Walking along Sacramento, I came across two dolls standing on top of cement and brick balusters flanking stairs leading up to a front entrance. They had curly red hair, which was a little wild, and their eyes seemed to be rolled back in their heads, appearing as nearly all white spheres under heavily mascaraed lashes.

Their red, bow-shaped lips were a deeper shade of red than that of a vampire’s last drink. They wore Victorian vintage dresses, which were hard to guess the age range they were made for. Were these dolls meant to represent schoolgirls or not-quite maids, women past their expiration dates for marriage?

Ah…I was standing before the Creepy Queen of the Pumpkin Patch.

I wondered what she could see with her eyes, turned, as they were, inside her head. I wondered if she was guarding the house or trying to escape some evil that resided there.

She wasn’t exactly threatening. I saw no fangs, no sickle of destruction. But she was creepy.   She was perfect in effect.

I started thinking about evil in literature and movies. Of course, evil is not something we want to see flourish, but I have a strange sort of admiration for authors or actors that create super memorable villains.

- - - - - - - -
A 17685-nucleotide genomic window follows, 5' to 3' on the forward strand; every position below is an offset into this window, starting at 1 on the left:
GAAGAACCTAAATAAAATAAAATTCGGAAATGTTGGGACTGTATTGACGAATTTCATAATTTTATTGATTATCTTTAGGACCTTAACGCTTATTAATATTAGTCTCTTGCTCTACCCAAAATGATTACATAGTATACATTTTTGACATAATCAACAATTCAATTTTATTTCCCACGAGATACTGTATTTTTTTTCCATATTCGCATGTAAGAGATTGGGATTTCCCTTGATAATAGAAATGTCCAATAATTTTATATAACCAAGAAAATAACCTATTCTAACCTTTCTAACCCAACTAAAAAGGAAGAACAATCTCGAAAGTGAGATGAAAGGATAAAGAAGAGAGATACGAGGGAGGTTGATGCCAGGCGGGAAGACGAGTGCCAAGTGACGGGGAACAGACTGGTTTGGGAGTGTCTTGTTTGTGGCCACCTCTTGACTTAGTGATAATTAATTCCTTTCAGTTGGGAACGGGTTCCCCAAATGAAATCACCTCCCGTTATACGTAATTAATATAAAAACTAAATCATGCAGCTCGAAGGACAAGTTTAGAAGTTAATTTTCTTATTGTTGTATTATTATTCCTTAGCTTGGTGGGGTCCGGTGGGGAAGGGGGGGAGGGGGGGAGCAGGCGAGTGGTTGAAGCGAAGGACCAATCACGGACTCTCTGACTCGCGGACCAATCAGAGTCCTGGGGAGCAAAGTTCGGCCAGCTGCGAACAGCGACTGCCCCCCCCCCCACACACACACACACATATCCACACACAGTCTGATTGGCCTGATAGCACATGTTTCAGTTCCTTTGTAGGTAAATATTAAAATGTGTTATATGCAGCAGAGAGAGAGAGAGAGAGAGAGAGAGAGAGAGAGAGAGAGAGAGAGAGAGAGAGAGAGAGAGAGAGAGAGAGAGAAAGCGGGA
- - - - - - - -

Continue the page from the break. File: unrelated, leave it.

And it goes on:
Some of the most famous came to mind: Sherlock Holmes’ clever nemesis, Moriarty; Shakespeare’s scheme-meister Iago from Othello and bitter hunchback Richard III; cruel slave-owner Simon Legree from Uncle Tom’s Cabin; uncompromisingly in control, psych ward warden, Nurse Ratched from Ken Kesey’s One Flew Over the Cuckoo’s Nest; sadistic Nils from The Girl With the Dragon Tattoo. Of course, Darth Vader’s story can be conjured up whenever we hear particularly heavy breathing; a life destined for good that got corrupted.

Some of these characters had fine intellects, but misused them. Others centered their lives around manipulating others, which most of our better instincts tell us is wrong, and some were especially cruel as a sort of personal power metric, taking special advantage over the most vulnerable.

Some thrived on being in control (as many of us do), but took control to an extreme. Others showed no remorse or empathy for actions that harmed others.